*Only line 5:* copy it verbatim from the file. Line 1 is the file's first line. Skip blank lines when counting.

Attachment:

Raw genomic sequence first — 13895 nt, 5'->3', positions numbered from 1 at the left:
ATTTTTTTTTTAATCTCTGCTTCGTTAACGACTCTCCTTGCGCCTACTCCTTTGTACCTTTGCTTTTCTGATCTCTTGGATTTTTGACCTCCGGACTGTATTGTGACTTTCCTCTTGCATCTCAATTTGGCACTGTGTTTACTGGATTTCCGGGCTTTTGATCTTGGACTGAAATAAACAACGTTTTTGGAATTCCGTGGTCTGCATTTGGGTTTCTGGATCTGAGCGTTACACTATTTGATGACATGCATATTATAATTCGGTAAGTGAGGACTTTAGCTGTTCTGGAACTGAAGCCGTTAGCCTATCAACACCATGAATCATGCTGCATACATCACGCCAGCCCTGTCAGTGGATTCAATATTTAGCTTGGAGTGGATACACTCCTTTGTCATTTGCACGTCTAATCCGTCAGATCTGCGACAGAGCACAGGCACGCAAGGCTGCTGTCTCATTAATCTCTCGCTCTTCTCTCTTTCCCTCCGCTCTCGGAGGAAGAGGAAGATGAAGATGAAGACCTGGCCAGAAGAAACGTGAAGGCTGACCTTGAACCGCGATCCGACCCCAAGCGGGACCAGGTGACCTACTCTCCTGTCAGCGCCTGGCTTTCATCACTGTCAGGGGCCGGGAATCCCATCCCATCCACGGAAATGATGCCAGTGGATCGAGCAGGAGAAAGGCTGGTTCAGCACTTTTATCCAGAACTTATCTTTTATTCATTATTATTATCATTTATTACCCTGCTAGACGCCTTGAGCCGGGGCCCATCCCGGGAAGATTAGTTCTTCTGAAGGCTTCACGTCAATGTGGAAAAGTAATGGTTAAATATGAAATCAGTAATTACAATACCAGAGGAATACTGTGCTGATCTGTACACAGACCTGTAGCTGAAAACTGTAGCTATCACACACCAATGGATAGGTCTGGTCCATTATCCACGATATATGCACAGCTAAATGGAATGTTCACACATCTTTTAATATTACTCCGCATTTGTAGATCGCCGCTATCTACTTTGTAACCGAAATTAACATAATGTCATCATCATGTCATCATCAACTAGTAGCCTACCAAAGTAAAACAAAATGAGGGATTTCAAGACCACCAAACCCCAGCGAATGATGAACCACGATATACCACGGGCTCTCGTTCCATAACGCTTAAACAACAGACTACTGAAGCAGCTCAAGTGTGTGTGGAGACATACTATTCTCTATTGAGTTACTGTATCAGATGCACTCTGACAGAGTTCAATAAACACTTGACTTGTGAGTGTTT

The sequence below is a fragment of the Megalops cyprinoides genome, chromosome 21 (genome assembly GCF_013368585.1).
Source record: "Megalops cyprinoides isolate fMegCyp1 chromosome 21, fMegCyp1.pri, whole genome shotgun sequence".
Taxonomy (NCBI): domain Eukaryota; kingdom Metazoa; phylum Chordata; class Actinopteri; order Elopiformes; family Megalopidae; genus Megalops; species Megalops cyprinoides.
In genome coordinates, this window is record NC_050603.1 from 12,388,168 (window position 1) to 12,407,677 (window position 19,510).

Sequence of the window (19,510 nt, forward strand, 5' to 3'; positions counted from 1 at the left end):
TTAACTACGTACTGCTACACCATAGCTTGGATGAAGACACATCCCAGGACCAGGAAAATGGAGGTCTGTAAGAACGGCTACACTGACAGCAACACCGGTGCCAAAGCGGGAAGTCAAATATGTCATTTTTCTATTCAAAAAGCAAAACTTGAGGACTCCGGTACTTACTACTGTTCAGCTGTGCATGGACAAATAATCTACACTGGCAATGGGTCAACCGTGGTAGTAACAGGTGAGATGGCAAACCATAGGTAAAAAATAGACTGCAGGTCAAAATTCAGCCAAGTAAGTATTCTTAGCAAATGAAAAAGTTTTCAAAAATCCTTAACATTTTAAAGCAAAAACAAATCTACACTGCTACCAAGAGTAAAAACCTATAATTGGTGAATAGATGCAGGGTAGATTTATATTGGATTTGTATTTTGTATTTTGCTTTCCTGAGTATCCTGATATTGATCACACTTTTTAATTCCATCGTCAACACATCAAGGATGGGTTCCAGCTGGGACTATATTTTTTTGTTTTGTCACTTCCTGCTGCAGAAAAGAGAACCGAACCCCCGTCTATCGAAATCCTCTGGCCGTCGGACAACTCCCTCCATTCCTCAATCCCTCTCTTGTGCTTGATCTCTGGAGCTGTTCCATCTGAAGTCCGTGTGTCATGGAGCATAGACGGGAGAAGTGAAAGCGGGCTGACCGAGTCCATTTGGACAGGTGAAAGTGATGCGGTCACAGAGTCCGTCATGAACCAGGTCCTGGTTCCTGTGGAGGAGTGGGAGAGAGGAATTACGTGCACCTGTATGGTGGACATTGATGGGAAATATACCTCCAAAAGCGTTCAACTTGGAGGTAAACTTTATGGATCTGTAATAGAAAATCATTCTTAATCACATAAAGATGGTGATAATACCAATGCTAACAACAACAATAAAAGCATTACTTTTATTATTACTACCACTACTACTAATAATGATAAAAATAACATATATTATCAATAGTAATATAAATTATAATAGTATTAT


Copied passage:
Taxonomy (NCBI): domain Eukaryota; kingdom Metazoa; phylum Chordata; class Actinopteri; order Elopiformes; family Megalopidae; genus Megalops; species Megalops cyprinoides.